The authors of the Emergency Recovery Plan suggest that unless significant collective action is taken to ‘bend the curve’ of freshwater biodiversity loss globally then the downward trends of species loss and ecosystem degradation will continue apace. The time to tackle this crucial issue is now: the key question, as Muruven puts it, is, “are we capable as a freshwater community of coalescing around the Emergency Recovery Plan for the next five years and collectively have a go at bending the curve?”


Read the WWF Living Planet Report 2020

Chemical pollution limits the ecological status of European freshwaters

September 11, 2020
Grand Canal Dock in Dublin: the legacy of heavy industry poses chemical pollution issues in many urban waters in Europe. Image: William Murphy | Flickr Creative Commons

Chemical pollution poses a significant threat to the health of freshwater ecosystems, both in Europe and across the world. A major 2014 study suggested that chemical pollution has acute, potentially lethal, impacts on freshwater organisms at more than one in ten monitored sites across Europe; and long-term negative impacts at almost half of these sites.

The challenge is an unenviable one for water managers: how to monitor and manage more than 140,000 different toxic substances, each with unique properties and impacts? And in addition, how to understand and mitigate the interactions and impacts of chemical ‘cocktail’ mixtures on the aquatic environment?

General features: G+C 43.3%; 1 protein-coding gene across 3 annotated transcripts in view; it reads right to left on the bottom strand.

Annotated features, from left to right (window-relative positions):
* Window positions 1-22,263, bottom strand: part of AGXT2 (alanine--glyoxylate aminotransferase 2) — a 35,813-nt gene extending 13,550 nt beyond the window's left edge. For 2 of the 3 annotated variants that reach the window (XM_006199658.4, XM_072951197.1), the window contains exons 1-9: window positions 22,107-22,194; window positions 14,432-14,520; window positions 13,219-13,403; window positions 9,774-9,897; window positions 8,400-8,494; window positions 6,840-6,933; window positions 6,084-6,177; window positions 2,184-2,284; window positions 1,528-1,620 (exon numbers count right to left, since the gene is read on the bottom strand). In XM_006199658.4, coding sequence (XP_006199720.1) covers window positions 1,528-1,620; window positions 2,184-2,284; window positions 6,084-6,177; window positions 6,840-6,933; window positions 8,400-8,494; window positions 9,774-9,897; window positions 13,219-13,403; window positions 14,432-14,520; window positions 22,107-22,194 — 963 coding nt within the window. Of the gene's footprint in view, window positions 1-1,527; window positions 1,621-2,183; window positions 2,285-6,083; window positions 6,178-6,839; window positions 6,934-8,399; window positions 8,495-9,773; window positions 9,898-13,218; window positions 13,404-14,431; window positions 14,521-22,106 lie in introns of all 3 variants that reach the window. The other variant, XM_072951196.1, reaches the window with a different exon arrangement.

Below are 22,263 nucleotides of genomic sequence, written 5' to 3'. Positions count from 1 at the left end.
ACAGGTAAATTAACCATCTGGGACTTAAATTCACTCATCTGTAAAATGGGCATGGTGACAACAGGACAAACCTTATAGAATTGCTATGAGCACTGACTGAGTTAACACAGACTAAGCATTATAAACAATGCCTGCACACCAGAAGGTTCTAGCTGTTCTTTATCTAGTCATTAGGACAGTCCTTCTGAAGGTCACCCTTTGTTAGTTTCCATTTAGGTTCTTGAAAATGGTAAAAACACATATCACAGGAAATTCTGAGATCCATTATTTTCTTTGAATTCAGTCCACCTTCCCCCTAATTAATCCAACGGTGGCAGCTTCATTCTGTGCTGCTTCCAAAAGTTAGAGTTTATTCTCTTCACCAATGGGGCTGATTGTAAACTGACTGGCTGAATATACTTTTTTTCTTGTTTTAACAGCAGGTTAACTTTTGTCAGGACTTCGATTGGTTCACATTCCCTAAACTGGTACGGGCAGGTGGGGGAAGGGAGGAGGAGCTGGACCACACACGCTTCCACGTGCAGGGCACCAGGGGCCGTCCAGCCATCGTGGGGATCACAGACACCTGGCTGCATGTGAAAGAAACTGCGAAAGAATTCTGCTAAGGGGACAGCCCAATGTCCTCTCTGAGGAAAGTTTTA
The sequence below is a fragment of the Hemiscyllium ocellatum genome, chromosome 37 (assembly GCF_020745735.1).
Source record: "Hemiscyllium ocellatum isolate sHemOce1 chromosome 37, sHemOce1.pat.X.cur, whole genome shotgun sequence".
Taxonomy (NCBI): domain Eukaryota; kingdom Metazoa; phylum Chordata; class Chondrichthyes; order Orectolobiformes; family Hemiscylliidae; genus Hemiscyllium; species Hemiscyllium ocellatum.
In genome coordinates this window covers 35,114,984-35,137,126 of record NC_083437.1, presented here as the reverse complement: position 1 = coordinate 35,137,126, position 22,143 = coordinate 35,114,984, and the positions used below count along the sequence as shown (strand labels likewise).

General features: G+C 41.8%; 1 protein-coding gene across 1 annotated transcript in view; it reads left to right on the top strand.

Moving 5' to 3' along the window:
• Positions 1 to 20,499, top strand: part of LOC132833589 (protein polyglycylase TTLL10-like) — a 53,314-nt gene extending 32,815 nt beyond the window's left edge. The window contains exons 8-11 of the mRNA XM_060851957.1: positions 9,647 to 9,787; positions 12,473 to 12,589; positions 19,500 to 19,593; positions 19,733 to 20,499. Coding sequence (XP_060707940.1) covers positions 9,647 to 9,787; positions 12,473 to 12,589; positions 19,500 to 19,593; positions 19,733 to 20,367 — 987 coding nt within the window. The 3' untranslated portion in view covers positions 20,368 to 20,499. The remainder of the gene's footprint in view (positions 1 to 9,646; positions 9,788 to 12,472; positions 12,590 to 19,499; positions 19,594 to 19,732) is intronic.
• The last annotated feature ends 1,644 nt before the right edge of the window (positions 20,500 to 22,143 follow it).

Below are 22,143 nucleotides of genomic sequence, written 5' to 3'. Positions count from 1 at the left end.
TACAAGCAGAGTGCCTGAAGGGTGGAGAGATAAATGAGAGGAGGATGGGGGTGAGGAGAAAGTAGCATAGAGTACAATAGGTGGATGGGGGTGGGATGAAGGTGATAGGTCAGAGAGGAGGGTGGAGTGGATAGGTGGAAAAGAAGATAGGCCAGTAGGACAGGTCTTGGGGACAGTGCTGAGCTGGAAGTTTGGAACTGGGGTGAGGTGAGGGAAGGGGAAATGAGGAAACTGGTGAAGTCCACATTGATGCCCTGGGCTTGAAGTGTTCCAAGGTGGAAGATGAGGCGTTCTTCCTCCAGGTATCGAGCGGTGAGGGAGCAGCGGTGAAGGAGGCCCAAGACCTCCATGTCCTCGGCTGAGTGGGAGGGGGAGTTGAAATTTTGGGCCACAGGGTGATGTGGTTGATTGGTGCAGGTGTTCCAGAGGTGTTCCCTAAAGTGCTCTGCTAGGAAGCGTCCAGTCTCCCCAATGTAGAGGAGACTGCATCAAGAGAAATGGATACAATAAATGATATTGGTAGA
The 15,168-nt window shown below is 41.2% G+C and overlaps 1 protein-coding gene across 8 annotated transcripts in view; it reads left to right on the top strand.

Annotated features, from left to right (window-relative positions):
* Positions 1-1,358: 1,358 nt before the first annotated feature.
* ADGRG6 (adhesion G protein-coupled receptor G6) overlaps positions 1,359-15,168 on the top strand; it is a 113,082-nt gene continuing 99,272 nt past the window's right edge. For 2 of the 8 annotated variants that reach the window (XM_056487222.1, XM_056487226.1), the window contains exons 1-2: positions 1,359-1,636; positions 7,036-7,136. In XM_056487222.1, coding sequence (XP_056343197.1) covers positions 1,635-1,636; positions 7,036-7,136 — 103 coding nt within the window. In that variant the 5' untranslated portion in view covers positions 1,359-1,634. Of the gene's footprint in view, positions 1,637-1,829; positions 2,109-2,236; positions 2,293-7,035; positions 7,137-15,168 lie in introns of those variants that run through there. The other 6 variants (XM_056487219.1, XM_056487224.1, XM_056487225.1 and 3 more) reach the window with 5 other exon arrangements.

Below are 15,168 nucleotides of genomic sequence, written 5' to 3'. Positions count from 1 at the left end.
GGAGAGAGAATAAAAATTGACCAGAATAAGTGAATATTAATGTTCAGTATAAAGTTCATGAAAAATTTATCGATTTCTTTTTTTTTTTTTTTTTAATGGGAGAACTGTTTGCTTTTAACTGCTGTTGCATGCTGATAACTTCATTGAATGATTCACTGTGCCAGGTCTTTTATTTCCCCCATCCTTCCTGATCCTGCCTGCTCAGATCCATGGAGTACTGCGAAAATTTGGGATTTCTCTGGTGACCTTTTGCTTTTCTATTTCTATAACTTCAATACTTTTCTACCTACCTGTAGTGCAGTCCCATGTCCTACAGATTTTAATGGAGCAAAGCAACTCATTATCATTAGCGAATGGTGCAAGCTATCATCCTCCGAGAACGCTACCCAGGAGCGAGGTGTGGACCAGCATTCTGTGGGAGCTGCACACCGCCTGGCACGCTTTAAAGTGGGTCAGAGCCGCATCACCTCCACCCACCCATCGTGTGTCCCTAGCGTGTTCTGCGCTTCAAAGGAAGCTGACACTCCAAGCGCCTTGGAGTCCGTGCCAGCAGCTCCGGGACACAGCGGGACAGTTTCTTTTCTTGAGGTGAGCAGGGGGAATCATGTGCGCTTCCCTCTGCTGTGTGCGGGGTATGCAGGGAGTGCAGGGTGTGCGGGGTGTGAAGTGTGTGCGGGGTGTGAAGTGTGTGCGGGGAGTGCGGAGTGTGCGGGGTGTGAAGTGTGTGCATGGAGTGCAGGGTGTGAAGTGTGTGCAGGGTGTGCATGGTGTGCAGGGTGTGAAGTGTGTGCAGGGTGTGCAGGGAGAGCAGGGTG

Disciplinary differences in monitoring chemical pollution

At present, aquatic chemical pollution is monitored in two main ways. Applied ecologists generally carry out field observations in a process of ‘gradual assessment’, which allows them to assess ecological impacts on a five-point scale ranging from major to minor. On the other hand, ecotoxicologists base their assessments on laboratory experiments, and provide a binary diagnosis of water quality: either a toxic chemical (or mixture) is present at an acceptable level; or it is too high, and should be managed.

These two approaches present a dilemma for water managers: how to combine and act on the different diagnoses they receive? A new study published this week outlines how applied ecologists and ecotoxicologists can better synthesise their results to provide practical information for water managers seeking to mitigate the effects of chemical pollution.